Kids being dragged to the store for new sneakers, backpacks and lunch boxes. Teachers like me are finding their way kicking and screaming to their classrooms, to put away new supplies, dress up the bulletin boards, organize class lists and arrange classroom furniture.
But the start of school is never so evident as it is in a college town.
I see it every year as the students start to move in. They gather in front of the dorms with their parents, carrying boxes and milk crates, computers and printers. The streets are suddenly busier and the sidewalks are full of white ear phone wearing, backpack carrying kids heading to class.
This year I'm watching it all with a new perspective because next fall I'll be the one sending one off to college.
We took two college tours with him this week. I love the feeling of walking around a college campus. The ivy covered brown stones oozed intelligence, the marble staircases gleamed with promise as we climb them to view a lecture hall. Boston University is a "sexy" school, right in the middle of a bustling city with Fenway Park right around the corner. I know, I know not a reason to choose a school but...
We all followed our tour guide and listened intently to everything she had to say. Actually, not all listened intently. One miserable father who coincidentally was wearing a yankee cap on his head had nothing good to say about anything she showed us. I really think he was just unhappy to be standing in the shadows of THE PAHK.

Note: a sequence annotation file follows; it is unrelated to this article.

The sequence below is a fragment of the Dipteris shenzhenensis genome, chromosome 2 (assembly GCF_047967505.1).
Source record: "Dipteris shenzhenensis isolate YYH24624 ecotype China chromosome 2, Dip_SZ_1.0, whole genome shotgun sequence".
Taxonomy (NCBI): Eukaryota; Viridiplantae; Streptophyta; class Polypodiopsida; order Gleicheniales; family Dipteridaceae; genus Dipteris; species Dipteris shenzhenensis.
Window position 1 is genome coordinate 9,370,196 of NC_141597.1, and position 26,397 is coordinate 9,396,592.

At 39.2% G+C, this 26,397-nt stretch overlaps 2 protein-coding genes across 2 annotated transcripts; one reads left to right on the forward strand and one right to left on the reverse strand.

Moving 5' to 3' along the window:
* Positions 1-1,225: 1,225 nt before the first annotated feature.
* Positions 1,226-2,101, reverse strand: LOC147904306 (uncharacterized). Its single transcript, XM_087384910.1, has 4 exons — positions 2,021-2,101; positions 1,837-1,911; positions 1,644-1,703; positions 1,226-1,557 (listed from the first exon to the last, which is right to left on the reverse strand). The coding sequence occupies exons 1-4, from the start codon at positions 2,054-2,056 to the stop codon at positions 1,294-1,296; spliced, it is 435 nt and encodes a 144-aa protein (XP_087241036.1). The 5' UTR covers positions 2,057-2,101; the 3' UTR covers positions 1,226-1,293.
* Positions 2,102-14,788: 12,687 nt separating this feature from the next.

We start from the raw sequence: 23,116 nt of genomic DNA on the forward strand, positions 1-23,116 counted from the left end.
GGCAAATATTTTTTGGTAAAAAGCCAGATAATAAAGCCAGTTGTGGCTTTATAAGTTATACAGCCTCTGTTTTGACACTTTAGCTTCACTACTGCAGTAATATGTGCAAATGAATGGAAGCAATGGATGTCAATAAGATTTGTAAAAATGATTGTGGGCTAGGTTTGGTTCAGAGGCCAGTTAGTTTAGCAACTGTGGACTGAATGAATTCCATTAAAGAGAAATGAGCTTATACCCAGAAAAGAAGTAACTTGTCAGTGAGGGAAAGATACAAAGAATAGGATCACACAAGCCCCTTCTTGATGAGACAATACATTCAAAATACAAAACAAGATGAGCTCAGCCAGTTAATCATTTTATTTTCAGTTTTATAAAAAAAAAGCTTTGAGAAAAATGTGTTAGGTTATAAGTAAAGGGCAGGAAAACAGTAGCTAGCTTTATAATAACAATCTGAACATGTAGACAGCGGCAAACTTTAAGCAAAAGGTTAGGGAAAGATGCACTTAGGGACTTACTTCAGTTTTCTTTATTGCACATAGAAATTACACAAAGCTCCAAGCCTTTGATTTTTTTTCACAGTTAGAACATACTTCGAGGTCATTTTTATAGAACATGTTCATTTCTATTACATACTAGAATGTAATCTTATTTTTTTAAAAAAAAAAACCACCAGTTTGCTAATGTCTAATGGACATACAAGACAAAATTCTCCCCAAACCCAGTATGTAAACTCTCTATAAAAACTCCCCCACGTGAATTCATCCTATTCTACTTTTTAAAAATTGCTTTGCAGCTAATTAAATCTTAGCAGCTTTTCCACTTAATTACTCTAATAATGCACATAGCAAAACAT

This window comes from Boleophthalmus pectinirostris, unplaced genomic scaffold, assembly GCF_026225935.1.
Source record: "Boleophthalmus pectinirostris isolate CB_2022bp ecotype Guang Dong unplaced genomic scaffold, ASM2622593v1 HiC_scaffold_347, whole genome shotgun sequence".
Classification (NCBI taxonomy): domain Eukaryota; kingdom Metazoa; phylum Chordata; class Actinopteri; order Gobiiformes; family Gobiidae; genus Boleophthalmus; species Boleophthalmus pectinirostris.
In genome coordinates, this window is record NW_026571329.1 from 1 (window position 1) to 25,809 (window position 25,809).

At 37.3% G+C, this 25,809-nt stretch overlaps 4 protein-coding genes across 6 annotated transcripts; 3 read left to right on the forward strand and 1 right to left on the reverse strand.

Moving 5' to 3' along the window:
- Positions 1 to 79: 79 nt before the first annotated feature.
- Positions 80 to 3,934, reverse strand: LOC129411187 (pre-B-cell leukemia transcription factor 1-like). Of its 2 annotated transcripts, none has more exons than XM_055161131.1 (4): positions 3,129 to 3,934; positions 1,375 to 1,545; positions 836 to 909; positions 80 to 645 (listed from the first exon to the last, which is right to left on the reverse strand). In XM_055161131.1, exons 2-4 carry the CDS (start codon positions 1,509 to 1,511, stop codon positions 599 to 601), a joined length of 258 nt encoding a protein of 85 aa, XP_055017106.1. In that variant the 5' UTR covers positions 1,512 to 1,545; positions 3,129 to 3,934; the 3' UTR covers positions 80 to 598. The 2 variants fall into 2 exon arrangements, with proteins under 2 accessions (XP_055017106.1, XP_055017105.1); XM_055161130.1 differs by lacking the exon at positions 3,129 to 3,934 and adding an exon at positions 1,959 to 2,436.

Our tour ended and as we stood waiting for the train to our next tour destination, the kid looked at me and said, "I don't think this school is conducive to my learning, it's just too busy."
Good to know!
We arrived at our next destination. Another big Boston school, but this one felt different. I could actually picture him walking around this campus, going from class to class, living in that dorm room, eating in that dining hall and studying in that library. The more our guide showed us, the bigger the kid's smile got and I knew he was thinking the same thing I was.
I knew for sure when he jumped in the front of the line to rub the nose on the bronze Huskie for luck! "Please let me get in to this school", I heard him say.
I don't know where he'll end up, there are still more tours to take and more mascot noses to rub, but he'll find the right fit because he's a smart boy with a good head on his shoulders.
So I'll watch him navigate through his senior year, I'll help him with the forms and the applications and I'll edit the essays and when it comes to carry the milk crates I'll do that too and I may even rub a mascot nose or two along the way.